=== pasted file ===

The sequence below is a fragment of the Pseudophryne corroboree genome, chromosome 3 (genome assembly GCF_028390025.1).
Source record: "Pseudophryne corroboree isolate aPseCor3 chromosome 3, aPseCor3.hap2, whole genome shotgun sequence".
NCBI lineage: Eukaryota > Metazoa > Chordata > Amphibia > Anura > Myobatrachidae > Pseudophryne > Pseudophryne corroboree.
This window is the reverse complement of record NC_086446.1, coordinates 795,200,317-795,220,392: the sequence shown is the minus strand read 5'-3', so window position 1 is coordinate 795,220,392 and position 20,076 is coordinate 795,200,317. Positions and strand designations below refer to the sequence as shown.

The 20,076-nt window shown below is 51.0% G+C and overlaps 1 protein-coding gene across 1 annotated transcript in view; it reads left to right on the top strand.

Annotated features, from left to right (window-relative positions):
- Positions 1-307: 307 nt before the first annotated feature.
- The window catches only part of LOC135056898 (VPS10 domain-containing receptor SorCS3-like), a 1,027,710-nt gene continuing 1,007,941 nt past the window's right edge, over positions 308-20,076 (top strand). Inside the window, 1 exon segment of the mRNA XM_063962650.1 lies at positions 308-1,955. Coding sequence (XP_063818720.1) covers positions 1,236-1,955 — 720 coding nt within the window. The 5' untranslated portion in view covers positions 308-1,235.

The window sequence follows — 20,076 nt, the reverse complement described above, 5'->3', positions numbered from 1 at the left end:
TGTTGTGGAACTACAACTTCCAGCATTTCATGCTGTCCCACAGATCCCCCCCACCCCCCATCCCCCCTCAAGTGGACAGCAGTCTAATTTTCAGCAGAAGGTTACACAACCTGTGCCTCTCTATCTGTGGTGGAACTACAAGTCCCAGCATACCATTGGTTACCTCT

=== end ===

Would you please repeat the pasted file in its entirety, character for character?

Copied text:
The sequence below is a fragment of the Pseudophryne corroboree genome, chromosome 3 (genome assembly GCF_028390025.1).
Source record: "Pseudophryne corroboree isolate aPseCor3 chromosome 3, aPseCor3.hap2, whole genome shotgun sequence".
NCBI lineage: Eukaryota > Metazoa > Chordata > Amphibia > Anura > Myobatrachidae > Pseudophryne > Pseudophryne corroboree.
This window is the reverse complement of record NC_086446.1, coordinates 795,200,317-795,220,392: the sequence shown is the minus strand read 5'-3', so window position 1 is coordinate 795,220,392 and position 20,076 is coordinate 795,200,317. Positions and strand designations below refer to the sequence as shown.

The 20,076-nt window shown below is 51.0% G+C and overlaps 1 protein-coding gene across 1 annotated transcript in view; it reads left to right on the top strand.

Annotated features, from left to right (window-relative positions):
- Positions 1-307: 307 nt before the first annotated feature.
- The window catches only part of LOC135056898 (VPS10 domain-containing receptor SorCS3-like), a 1,027,710-nt gene continuing 1,007,941 nt past the window's right edge, over positions 308-20,076 (top strand). Inside the window, 1 exon segment of the mRNA XM_063962650.1 lies at positions 308-1,955. Coding sequence (XP_063818720.1) covers positions 1,236-1,955 — 720 coding nt within the window. The 5' untranslated portion in view covers positions 308-1,235.

The window sequence follows — 20,076 nt, the reverse complement described above, 5'->3', positions numbered from 1 at the left end:
TGTTGTGGAACTACAACTTCCAGCATTTCATGCTGTCCCACAGATCCCCCCCACCCCCCATCCCCCCTCAAGTGGACAGCAGTCTAATTTTCAGCAGAAGGTTACACAACCTGTGCCTCTCTATCTGTGGTGGAACTACAAGTCCCAGCATACCATTGGTTACCTCT